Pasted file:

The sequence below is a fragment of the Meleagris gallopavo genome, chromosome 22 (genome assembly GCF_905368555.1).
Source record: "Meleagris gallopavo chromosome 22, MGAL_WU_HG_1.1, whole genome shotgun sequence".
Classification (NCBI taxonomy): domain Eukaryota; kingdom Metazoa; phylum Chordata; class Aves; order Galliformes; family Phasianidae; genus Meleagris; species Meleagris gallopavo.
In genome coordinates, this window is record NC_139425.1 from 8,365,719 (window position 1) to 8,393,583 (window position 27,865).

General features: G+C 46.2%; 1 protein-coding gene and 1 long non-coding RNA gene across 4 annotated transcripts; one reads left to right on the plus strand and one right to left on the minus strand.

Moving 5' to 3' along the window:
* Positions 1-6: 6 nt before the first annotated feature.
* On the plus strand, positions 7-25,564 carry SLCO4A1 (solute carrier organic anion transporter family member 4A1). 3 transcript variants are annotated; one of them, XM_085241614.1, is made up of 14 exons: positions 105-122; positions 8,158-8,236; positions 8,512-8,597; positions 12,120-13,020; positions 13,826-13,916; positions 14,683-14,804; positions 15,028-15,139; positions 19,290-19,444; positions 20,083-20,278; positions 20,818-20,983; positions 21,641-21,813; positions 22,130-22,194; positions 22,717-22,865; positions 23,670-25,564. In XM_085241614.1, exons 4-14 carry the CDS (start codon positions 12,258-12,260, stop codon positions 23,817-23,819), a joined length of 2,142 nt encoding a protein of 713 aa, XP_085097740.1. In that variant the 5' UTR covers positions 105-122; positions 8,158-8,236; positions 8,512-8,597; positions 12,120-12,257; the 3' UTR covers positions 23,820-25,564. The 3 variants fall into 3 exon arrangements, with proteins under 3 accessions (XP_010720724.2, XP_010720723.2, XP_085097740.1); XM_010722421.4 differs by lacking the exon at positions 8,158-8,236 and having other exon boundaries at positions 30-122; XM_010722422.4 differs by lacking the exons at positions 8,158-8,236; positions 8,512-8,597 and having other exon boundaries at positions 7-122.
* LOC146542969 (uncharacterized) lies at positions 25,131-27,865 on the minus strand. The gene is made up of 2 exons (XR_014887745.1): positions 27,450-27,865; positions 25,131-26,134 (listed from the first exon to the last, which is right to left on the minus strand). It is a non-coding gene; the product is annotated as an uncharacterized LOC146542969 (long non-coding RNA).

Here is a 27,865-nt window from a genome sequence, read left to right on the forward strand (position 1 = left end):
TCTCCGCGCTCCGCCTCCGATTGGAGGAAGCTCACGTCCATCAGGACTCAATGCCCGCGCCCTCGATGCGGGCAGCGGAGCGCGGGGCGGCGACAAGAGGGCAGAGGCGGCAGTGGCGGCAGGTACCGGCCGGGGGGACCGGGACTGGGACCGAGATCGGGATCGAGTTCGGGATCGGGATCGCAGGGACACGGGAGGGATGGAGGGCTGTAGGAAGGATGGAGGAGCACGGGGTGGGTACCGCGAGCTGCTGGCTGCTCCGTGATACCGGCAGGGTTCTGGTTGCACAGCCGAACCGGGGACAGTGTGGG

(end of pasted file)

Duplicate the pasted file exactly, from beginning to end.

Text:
The sequence below is a fragment of the Meleagris gallopavo genome, chromosome 22 (genome assembly GCF_905368555.1).
Source record: "Meleagris gallopavo chromosome 22, MGAL_WU_HG_1.1, whole genome shotgun sequence".
Classification (NCBI taxonomy): domain Eukaryota; kingdom Metazoa; phylum Chordata; class Aves; order Galliformes; family Phasianidae; genus Meleagris; species Meleagris gallopavo.
In genome coordinates, this window is record NC_139425.1 from 8,365,719 (window position 1) to 8,393,583 (window position 27,865).

General features: G+C 46.2%; 1 protein-coding gene and 1 long non-coding RNA gene across 4 annotated transcripts; one reads left to right on the plus strand and one right to left on the minus strand.

Moving 5' to 3' along the window:
* Positions 1-6: 6 nt before the first annotated feature.
* On the plus strand, positions 7-25,564 carry SLCO4A1 (solute carrier organic anion transporter family member 4A1). 3 transcript variants are annotated; one of them, XM_085241614.1, is made up of 14 exons: positions 105-122; positions 8,158-8,236; positions 8,512-8,597; positions 12,120-13,020; positions 13,826-13,916; positions 14,683-14,804; positions 15,028-15,139; positions 19,290-19,444; positions 20,083-20,278; positions 20,818-20,983; positions 21,641-21,813; positions 22,130-22,194; positions 22,717-22,865; positions 23,670-25,564. In XM_085241614.1, exons 4-14 carry the CDS (start codon positions 12,258-12,260, stop codon positions 23,817-23,819), a joined length of 2,142 nt encoding a protein of 713 aa, XP_085097740.1. In that variant the 5' UTR covers positions 105-122; positions 8,158-8,236; positions 8,512-8,597; positions 12,120-12,257; the 3' UTR covers positions 23,820-25,564. The 3 variants fall into 3 exon arrangements, with proteins under 3 accessions (XP_010720724.2, XP_010720723.2, XP_085097740.1); XM_010722421.4 differs by lacking the exon at positions 8,158-8,236 and having other exon boundaries at positions 30-122; XM_010722422.4 differs by lacking the exons at positions 8,158-8,236; positions 8,512-8,597 and having other exon boundaries at positions 7-122.
* LOC146542969 (uncharacterized) lies at positions 25,131-27,865 on the minus strand. The gene is made up of 2 exons (XR_014887745.1): positions 27,450-27,865; positions 25,131-26,134 (listed from the first exon to the last, which is right to left on the minus strand). It is a non-coding gene; the product is annotated as an uncharacterized LOC146542969 (long non-coding RNA).

Here is a 27,865-nt window from a genome sequence, read left to right on the forward strand (position 1 = left end):
TCTCCGCGCTCCGCCTCCGATTGGAGGAAGCTCACGTCCATCAGGACTCAATGCCCGCGCCCTCGATGCGGGCAGCGGAGCGCGGGGCGGCGACAAGAGGGCAGAGGCGGCAGTGGCGGCAGGTACCGGCCGGGGGGACCGGGACTGGGACCGAGATCGGGATCGAGTTCGGGATCGGGATCGCAGGGACACGGGAGGGATGGAGGGCTGTAGGAAGGATGGAGGAGCACGGGGTGGGTACCGCGAGCTGCTGGCTGCTCCGTGATACCGGCAGGGTTCTGGTTGCACAGCCGAACCGGGGACAGTGTGGG